Colorado State Fair. What was up with this?

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SWMO

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This was in Beefmagazine.com


I've heard it said many times that the problem with any youth program is the parents. To that we might add: "and those who are in charge of enforcing the rules but refuse to do it."

The controversy this year going into the Colorado State Fair (CSF) was that the 4-H and FFA programs were requiring all livestock entries to have a premise ID. This was quite possibly the most publicized CSF rule ever due to the controversy that accompanied its implementation.

Those opposed to national ID capitalized on it as their rallying cry, instituting public-relations and protest campaigns at quite a few of the county fairs. Incidentally, the rule was implemented at the behest of several of the state's largest cattlemen's groups as a proactive step in protecting the health of Colorado livestock.

The rule required all 4-H livestock projects in the state to have a premises ID for the 2007-2008 calendar year, but two animals that had qualified for this year's livestock sale didn't have a premises ID. The owners were asked to simply list an address and phone number on a slip of paper, but they refused, apparently preferring to make a political statement.

But for some inexcusable and unexplainable reason, CSF officials essentially rewarded these youth exhibitors for not adhering to rules that were very clear. While the animals weren't allowed to sell in the sale, they were given the exact same amount as the replacement animals that were chosen, and the exhibitors were reimbursed for their travel expenses!

Several key factors need to be mentioned. First, livestock shows run a high risk for disease transmission, and animal-health officials felt the premises-ID rule was a very good tool to help stop some sort of outbreak. Exhibitors, of course, always have a choice; if they don't agree with the rules established by 4-H or FFA, they can elect not to participate in those programs. But they shouldn't have the right to pick and choose which rules they will follow. After all, an exhibitor without health or brand papers wouldn't have been allowed to show.

Most people reacted in dismay and frustration upon watching once again a prominent youth program get bullied into not following its own rules due to the threat of litigation and controversy. But, at some level, the episode is almost humorous in that these exhibitors not only chose not to comply with established rules, but were rewarded beyond other exhibitors who did follow the rules.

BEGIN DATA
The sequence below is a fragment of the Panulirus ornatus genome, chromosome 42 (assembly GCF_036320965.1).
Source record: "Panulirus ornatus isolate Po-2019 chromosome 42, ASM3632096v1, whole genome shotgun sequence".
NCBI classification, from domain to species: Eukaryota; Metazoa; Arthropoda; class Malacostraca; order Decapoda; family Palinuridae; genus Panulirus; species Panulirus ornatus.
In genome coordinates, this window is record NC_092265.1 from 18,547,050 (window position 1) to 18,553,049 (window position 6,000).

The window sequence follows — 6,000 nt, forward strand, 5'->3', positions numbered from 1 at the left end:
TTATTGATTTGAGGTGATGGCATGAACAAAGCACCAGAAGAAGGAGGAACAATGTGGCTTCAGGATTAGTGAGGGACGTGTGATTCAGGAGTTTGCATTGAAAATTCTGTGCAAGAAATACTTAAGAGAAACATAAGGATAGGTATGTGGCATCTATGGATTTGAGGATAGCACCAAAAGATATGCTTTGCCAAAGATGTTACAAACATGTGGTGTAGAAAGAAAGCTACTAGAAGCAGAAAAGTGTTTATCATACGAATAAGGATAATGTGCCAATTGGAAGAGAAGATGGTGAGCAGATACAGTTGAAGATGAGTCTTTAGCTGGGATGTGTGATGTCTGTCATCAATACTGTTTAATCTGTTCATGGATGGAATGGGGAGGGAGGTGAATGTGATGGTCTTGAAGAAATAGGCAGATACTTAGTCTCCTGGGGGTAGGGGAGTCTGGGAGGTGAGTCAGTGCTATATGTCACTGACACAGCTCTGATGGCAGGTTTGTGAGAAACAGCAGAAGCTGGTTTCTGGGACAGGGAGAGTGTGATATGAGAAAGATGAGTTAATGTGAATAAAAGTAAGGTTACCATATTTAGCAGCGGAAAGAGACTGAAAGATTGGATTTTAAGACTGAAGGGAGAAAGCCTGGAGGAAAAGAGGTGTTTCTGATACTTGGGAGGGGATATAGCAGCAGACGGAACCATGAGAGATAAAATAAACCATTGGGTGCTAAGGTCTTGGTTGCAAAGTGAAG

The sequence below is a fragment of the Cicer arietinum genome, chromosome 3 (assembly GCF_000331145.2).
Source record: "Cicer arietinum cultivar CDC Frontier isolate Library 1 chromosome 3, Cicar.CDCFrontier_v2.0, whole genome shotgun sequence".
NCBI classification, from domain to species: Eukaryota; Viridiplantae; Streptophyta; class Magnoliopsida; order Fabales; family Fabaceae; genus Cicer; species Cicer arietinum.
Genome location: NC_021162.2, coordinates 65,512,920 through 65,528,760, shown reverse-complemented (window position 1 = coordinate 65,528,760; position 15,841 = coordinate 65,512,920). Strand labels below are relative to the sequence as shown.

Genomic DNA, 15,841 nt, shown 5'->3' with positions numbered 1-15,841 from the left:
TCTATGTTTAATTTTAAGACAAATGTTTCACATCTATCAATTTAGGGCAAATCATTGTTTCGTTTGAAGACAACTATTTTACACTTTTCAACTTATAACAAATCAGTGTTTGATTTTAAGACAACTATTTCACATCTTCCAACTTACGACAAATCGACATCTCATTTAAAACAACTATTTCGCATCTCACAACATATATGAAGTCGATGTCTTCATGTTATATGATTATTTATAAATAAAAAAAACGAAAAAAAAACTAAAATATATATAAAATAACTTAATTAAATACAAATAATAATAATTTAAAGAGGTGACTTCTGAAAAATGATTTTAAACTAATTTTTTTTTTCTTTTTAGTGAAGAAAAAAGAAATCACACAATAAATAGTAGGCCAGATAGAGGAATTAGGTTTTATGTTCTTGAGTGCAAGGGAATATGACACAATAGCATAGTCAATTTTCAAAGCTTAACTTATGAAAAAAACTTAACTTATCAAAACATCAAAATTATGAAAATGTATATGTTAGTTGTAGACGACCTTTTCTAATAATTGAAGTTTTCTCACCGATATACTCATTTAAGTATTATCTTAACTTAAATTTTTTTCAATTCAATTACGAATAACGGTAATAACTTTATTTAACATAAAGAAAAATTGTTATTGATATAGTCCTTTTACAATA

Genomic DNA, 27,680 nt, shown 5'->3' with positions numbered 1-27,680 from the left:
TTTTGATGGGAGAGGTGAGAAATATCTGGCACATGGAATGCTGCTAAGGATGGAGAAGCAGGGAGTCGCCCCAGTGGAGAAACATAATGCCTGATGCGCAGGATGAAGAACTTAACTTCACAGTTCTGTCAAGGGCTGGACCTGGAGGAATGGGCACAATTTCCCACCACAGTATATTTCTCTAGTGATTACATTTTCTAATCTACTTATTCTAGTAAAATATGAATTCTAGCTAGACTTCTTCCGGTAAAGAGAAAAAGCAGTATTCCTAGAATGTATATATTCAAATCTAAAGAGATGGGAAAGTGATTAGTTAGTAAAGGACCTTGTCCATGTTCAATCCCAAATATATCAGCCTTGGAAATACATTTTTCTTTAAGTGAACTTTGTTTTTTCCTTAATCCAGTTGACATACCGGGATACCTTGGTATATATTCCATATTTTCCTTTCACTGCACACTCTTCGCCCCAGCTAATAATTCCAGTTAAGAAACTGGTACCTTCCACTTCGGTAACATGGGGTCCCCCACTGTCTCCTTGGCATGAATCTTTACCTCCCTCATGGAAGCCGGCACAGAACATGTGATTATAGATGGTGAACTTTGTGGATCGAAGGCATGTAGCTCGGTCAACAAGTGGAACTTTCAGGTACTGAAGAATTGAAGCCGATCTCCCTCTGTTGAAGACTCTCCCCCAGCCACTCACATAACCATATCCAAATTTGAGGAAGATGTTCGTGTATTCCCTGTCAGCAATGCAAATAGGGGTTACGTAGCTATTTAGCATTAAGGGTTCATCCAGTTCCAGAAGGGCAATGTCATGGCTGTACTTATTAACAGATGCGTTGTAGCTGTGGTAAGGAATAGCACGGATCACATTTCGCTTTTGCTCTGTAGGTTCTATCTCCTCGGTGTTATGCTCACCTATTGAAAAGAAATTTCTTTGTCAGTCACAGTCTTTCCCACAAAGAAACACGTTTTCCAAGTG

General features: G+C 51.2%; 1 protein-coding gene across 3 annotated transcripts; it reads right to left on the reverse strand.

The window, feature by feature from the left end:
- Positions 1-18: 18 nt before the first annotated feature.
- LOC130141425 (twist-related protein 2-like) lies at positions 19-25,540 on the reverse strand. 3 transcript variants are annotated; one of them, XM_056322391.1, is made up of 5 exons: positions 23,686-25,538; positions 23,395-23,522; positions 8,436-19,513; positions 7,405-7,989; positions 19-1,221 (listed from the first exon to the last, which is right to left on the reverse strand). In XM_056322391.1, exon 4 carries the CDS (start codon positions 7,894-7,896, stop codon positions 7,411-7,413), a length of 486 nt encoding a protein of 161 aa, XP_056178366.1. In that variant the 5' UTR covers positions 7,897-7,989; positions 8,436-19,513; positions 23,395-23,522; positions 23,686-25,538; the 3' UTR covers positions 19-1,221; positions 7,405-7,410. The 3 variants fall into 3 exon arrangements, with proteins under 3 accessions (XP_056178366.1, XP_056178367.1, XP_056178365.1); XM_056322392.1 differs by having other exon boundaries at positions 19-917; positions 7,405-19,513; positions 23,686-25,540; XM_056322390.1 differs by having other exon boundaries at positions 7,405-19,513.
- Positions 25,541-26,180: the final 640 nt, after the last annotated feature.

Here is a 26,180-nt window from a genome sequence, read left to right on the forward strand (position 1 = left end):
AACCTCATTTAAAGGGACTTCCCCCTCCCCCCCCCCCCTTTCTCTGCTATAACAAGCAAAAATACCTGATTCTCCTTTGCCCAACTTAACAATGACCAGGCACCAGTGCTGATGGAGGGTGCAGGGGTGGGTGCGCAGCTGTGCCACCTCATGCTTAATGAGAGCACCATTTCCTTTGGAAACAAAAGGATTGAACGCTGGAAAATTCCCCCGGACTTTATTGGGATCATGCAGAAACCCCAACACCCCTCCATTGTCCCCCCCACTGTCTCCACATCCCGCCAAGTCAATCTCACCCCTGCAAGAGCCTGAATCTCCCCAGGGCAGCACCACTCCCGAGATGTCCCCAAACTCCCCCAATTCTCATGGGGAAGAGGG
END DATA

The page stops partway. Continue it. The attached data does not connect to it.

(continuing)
Sure, it was an orchestrated attempt by activists to raise an issue. And CSF avoided litigation -- which would assuredly have won -- as well as negative media coverage that youth programs definitely don't need. But CSF officials also sent the message loud and clear that all rules are only suggestions; and if you elect to not follow them, and are willing to threaten lawsuits, then you will be rewarded.

Of course, setting aside the CSF's unwillingness to enforce its own rules and the message that sent, it's still a great thing to walk through the aisles of this country's livestock shows and see the quality of young men and women who participate. It's also gratifying to witness the support that local communities continue to give to these programs to make them possible. Politicizing our youth is bad enough, but being rewarded for doing so was something that should not have happened.  Copyright:  2007 PRIMEDIA Business Magazines & Media Inc. 

 

knabe

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this falls under, we didn't write the rules clearly enough to include YOUR place of premisis, so we can't really enforce the rule, so to look like we did, and so you won't sue us, we dream up a comprimise.  this is one of those regulation things i'm leery of.  what is the ultimate goal of this project.  on one hand i give kudo's to the people who faked their location for protesting somehow, on the other hand, there are rules, on the other hand, the administration probably didn't have exposure to an election close to their decision to impose the voluntary system and make it mandatory.  i think this list will be abused more than used to castigate animal owners.  this has happened locally in my area to castigate ranchers who "take" money from the government to improve their land through the local resource conservation district (of which i sit on the board), and castigate them in the papers.  imagine them getting a hold of this list, as i've said before, and calculating your phosphorus runoff and suing you, and then trying to defend yourself.  the balance is too far shifted to the side where all you have to do is make a claim, and it costs too much to defend yourself, they know it, and take advantage of it.  there is currently no market solution to push back these zealots.  so go ahead, support it without safeguards or restraints to what's really necessary and effective to tracking down disease, mind you with the goal of zero tolerance for errors.  just like gun dealers, one mispelling on a form, and your license will be taken away.  don't believe it?  look it up.  i am not for this regulation in it's current form.
 

cowz